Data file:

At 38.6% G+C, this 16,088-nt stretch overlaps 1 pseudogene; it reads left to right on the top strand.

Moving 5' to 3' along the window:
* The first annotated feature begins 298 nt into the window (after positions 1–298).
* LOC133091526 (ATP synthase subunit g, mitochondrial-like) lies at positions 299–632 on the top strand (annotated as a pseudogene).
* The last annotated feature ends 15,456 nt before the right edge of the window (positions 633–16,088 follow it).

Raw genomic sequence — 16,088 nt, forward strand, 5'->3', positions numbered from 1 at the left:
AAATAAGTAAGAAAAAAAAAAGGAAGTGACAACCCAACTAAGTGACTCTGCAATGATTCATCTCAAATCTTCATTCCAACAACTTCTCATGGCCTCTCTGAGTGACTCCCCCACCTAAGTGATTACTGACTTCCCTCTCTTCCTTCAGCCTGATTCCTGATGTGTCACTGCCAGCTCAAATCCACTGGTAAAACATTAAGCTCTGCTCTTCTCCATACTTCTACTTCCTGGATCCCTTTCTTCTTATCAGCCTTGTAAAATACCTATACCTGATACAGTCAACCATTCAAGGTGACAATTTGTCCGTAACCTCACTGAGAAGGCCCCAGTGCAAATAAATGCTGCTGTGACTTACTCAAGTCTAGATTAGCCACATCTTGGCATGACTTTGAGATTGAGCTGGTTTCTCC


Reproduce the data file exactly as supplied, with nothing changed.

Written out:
At 38.6% G+C, this 16,088-nt stretch overlaps 1 pseudogene; it reads left to right on the top strand.

Moving 5' to 3' along the window:
* The first annotated feature begins 298 nt into the window (after positions 1–298).
* LOC133091526 (ATP synthase subunit g, mitochondrial-like) lies at positions 299–632 on the top strand (annotated as a pseudogene).
* The last annotated feature ends 15,456 nt before the right edge of the window (positions 633–16,088 follow it).

Raw genomic sequence — 16,088 nt, forward strand, 5'->3', positions numbered from 1 at the left:
AAATAAGTAAGAAAAAAAAAAGGAAGTGACAACCCAACTAAGTGACTCTGCAATGATTCATCTCAAATCTTCATTCCAACAACTTCTCATGGCCTCTCTGAGTGACTCCCCCACCTAAGTGATTACTGACTTCCCTCTCTTCCTTCAGCCTGATTCCTGATGTGTCACTGCCAGCTCAAATCCACTGGTAAAACATTAAGCTCTGCTCTTCTCCATACTTCTACTTCCTGGATCCCTTTCTTCTTATCAGCCTTGTAAAATACCTATACCTGATACAGTCAACCATTCAAGGTGACAATTTGTCCGTAACCTCACTGAGAAGGCCCCAGTGCAAATAAATGCTGCTGTGACTTACTCAAGTCTAGATTAGCCACATCTTGGCATGACTTTGAGATTGAGCTGGTTTCTCC